Security Classification Policy and Procedure: E.O. 12958, as Amended
This report describes security classification policy and procedure, largely prescribed in a series of successive presidential executive orders issued over the past 50 years. This policy provides the rationale and arrangements for designating information officially secret for reasons of national security, and for its declassification as well. digital.library.unt.edu/ark:/67531/metadc29520/
Presidential Libraries: The Federal System and Related Legislation
Through the National Archives and Records Administration, the federal government currently manages and maintains 12 presidential libraries. Inaugurated with the Presidential Libraries Act of 1955, these entities are privately constructed on behalf of former Presidents and, upon completion, are deeded to the federal government. This report provides a brief overview of the federal presidential libraries system and tracks the progress of related legislation. digital.library.unt.edu/ark:/67531/metadc26307/
Protection of Classified Information by Congress: Practices and Proposals
The protection of classified national security and other controlled information is of concern not only to the executive branch - which determines what information is to be safeguarded, for the most part - but also to Congress, which uses the information to fulfill its constitutional responsibilities. It has established mechanisms to safeguard controlled information in its custody, although these arrangements have varied over time between the two chambers and among panels in each. This report explores and analyzes said mechanisms. It also discusses various proposals for standardization of and modifications to current policies. digital.library.unt.edu/ark:/67531/metacrs10558/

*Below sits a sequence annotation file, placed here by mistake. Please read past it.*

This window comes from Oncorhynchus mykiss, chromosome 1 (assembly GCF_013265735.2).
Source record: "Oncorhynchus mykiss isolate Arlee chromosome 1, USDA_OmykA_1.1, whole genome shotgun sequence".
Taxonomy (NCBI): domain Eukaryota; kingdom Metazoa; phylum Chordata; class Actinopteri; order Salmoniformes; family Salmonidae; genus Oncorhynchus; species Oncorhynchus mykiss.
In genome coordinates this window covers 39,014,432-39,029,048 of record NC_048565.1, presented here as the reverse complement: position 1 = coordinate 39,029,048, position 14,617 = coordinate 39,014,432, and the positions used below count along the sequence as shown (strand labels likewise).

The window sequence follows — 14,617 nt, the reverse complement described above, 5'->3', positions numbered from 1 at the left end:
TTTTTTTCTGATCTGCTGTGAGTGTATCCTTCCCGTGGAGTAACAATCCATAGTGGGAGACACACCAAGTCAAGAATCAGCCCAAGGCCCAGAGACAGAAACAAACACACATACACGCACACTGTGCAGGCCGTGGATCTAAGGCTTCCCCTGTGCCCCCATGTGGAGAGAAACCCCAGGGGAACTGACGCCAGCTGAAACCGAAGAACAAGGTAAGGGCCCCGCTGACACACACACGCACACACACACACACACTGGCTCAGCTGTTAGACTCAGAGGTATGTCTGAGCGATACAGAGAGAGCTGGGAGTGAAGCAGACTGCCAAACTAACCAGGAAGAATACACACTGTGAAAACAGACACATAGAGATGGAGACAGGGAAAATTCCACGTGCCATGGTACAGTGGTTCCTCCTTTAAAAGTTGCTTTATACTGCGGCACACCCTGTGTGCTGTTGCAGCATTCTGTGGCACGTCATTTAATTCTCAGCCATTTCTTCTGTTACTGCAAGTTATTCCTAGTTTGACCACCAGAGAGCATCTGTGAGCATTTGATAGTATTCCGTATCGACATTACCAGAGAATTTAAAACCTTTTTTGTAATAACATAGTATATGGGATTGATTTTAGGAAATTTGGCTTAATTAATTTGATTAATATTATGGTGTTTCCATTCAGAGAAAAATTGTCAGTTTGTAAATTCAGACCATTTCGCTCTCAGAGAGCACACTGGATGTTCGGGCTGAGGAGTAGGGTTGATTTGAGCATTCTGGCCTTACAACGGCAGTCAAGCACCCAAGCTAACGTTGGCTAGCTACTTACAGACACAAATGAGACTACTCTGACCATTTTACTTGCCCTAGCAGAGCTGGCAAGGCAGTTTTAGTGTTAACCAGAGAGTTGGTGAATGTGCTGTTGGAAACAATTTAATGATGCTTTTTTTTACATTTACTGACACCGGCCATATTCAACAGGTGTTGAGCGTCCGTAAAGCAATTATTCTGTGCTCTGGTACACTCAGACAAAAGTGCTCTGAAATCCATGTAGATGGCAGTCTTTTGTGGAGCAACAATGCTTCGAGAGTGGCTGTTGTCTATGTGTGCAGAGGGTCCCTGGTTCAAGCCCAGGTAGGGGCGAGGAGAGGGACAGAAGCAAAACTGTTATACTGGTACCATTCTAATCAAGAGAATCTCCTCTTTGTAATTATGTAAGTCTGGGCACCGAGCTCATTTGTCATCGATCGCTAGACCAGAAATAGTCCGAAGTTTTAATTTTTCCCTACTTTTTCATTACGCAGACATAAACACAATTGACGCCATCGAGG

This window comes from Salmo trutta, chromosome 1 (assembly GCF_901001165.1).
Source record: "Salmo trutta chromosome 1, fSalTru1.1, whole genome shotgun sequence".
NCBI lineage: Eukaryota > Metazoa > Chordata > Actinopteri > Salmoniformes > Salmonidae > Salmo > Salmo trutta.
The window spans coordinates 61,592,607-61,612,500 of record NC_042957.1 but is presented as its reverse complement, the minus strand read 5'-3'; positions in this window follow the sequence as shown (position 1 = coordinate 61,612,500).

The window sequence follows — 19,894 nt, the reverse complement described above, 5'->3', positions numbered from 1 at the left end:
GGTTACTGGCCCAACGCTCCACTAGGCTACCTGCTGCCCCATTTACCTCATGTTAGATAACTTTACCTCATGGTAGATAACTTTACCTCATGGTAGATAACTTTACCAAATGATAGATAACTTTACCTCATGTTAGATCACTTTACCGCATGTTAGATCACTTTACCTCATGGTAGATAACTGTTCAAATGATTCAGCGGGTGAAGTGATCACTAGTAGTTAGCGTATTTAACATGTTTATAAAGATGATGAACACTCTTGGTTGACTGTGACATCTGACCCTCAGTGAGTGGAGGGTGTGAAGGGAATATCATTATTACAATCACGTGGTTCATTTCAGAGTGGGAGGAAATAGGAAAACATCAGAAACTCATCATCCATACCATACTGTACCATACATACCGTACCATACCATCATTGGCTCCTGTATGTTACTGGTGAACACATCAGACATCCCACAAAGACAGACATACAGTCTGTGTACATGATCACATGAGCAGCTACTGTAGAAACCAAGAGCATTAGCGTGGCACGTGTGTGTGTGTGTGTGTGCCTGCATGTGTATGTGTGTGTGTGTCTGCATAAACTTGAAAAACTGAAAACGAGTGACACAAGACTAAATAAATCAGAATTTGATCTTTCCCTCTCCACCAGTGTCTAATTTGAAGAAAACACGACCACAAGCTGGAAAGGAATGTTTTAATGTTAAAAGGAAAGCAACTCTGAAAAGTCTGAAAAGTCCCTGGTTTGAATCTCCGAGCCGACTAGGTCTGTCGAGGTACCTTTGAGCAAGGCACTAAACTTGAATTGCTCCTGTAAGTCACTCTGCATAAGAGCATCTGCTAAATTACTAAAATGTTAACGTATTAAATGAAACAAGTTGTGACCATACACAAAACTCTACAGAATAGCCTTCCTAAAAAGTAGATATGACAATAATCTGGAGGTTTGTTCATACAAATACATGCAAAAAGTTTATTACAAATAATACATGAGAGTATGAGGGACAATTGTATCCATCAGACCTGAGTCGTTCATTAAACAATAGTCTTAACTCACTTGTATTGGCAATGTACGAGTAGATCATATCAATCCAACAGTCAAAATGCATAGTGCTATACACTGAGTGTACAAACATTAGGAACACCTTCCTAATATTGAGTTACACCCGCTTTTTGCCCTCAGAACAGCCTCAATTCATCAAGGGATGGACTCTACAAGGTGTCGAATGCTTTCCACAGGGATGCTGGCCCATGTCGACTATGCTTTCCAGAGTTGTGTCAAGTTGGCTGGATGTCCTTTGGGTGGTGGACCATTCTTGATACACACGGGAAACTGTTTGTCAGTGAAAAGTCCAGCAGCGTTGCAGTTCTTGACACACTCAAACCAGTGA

Intelligence Spending: Public Disclosure Issues
This report describes the constituent parts of the intelligence budget, past practice in handling intelligence authorizations and appropriations, the arguments that have been advanced for and against making intelligence spending totals public, a legal analysis of these issues, and a review of the implications of post-Cold War developments on the question. It also describes past congressional interest in keeping intelligence spending totals secret. digital.library.unt.edu/ark:/67531/metadc26040/
Protection of Security-Related Information
No Description digital.library.unt.edu/ark:/67531/metacrs9566/
Freedom of Information Act (FOIA) Amendments: 109th Congress
Enacted in 1966, the Freedom of Information Act (FOIA) was designed to enable any person -- individual or corporate, regardless of citizenship -- to request, without explanation or justification, presumptive access to existing, identifiable, unpublished, executive branch agency records on any topic. The statute specified nine categories of information that may be permissibly exempted from the rule of disclosure. Disputes over the accessibility of requested records could be ultimately settled in court. The statute has become a somewhat popular tool of inquiry and information gathering for various quarters of American society. This report details the history of the Act, as well as relevant legislation and incidences and the efforts to amend the Act. digital.library.unt.edu/ark:/67531/metacrs10375/
Critical Infrastructure: The National Asset Database